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Cork’s Mahon Point to become Ireland’s first dementia-friendly shopping centre

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Mahon Point in Cork is set to become Ireland’s first dementia-inclusive shopping centre under a new partnership.

Management and staff at the shopping centre will undergo a series of dementia-inclusive training sessions provided by the Alzheimer Society of Ireland (ASI) across two days next week to help them provide a welcoming and positive shopping environment to people living with dementia, and their families.

There are 64,000 people with dementia in Ireland, and the number of people with the condition is expected to double to more than 150,000 by 2045.

More than 180,000 people in Ireland are currently, or have been, carers for a person with dementia. An estimated 7,509 people live with dementia in Cork, and more than 11,000 people develop the disease annually.

Topics covered in the training will include an understanding of dementia, how to spot the signs and symptoms of dementia, communication skills to help shopping centre staff communicate better with people with dementia, and skills on how to create a dementia-inclusive community.

The ASI says a dementia-inclusive community is one where the people in the community are aware of and understand dementia, or as a city, town or village where people with dementia are understood, respected, supported, and confident they can contribute to community life, where they feel included and involved and have choice and control over their day-to-day lives.

Mahon Point general manager Justin Young: ‘Together with our retail stores, we aim to create a space where every individual can navigate with ease and dignity, ensuring inclusivity for all.’ Picture: Eddie O’Hare

Once the training is complete, the shopping centre, which has more than 60 shops, several restaurants, a cinema, and a weekly farmers’ market, will become the first in Ireland to be awarded the Dementia Inclusive Community Friends of ASI accreditation.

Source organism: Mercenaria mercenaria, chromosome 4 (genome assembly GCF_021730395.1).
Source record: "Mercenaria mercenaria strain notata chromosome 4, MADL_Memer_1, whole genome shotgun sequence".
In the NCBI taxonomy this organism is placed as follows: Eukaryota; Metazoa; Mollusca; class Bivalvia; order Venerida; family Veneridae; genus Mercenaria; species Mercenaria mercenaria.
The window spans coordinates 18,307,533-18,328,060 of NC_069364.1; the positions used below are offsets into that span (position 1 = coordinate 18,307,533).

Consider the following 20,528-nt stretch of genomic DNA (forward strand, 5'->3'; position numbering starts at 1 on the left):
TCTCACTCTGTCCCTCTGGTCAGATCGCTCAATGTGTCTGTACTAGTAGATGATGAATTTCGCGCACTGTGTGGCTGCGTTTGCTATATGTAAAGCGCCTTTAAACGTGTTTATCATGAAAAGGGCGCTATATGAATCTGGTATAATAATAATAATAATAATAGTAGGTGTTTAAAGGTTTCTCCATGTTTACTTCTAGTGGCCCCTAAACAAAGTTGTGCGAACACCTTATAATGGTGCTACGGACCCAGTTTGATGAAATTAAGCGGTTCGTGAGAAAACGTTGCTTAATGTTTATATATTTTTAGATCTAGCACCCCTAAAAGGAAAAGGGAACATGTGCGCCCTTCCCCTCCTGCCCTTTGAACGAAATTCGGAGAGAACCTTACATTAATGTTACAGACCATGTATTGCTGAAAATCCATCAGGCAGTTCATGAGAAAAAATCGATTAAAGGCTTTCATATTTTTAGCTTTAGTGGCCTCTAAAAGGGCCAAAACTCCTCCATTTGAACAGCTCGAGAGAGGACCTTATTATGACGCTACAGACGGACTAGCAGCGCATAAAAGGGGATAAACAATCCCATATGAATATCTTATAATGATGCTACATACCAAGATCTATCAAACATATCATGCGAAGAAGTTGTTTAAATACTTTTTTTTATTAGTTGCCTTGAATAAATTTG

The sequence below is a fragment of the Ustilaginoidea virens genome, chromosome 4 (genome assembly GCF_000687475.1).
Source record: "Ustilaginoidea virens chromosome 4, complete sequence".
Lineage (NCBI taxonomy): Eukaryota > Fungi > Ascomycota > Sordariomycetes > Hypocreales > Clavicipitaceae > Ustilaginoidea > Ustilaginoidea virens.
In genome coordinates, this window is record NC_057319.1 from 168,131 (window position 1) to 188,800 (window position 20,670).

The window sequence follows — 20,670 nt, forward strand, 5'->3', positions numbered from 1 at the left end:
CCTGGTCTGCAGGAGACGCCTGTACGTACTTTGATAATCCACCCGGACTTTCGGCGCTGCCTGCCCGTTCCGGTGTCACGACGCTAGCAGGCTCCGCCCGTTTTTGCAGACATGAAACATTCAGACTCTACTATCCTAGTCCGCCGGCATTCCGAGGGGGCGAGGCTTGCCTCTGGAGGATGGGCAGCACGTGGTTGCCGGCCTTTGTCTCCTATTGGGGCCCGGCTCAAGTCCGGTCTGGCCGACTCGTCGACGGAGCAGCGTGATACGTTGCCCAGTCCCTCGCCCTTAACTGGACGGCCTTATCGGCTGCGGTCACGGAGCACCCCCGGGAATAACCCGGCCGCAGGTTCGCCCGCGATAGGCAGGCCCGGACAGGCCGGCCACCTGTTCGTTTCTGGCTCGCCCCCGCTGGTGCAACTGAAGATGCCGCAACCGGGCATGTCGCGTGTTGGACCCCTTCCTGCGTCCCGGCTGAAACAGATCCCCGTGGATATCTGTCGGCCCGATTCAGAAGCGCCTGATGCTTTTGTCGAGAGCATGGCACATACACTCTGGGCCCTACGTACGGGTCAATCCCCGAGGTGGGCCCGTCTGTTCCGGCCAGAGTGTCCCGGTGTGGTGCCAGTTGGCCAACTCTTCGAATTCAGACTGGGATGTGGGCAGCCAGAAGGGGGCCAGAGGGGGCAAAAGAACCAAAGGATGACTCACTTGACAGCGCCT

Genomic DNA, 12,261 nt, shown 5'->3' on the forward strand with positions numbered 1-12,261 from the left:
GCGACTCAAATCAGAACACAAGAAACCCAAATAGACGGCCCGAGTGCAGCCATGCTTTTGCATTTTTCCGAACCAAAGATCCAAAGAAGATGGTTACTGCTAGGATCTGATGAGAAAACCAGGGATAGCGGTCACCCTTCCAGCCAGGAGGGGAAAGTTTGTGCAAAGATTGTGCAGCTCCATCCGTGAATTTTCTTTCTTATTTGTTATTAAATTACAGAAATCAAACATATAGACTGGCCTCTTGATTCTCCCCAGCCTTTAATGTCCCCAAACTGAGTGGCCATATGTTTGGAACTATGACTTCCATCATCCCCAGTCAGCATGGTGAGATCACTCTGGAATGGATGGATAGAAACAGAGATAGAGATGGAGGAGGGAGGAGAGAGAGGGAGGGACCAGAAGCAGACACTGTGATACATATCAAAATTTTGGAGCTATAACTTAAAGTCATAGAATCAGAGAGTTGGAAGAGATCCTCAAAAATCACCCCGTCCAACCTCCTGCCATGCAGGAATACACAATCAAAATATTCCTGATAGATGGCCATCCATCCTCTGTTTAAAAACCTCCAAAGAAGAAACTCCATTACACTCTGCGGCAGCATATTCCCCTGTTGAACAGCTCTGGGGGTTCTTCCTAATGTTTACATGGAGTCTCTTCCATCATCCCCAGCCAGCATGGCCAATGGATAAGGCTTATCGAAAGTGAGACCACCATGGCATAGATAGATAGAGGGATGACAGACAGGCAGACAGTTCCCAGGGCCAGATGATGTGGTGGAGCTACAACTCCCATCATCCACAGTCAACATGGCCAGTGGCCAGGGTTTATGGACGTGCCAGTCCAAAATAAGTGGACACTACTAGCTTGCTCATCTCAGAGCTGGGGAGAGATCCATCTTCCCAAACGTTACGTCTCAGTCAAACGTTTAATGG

The general manager of the shopping centre, Justin Young, said they were delighted to partner with the ASI on this initiative.

“Together with our retail stores, we aim to create a space where every individual can navigate with ease and dignity, ensuring inclusivity for all,” he said.

The ASI’s head of operations, Siobhan O’Connor, described the partnership with Mahon Point as “a huge step forward” in its quest to create a dementia-inclusive shopping centre.

“We hope that more centres will follow their shining example to create an Ireland where people with dementia and their families can carry out their daily lives securely,” she said.

Dementia is an umbrella term used to describe a range of conditions which cause changes and damage to the brain. It is progressive and there is no known cure.

The ASI national helpline is open six days a week, Monday to Friday, 10am to 5pm and on Saturdays, 10am to 4pm, on 1800 341 341. 

You can also email at helpline@alzheimer.ie or via Live Chat at alzheimer.ie.

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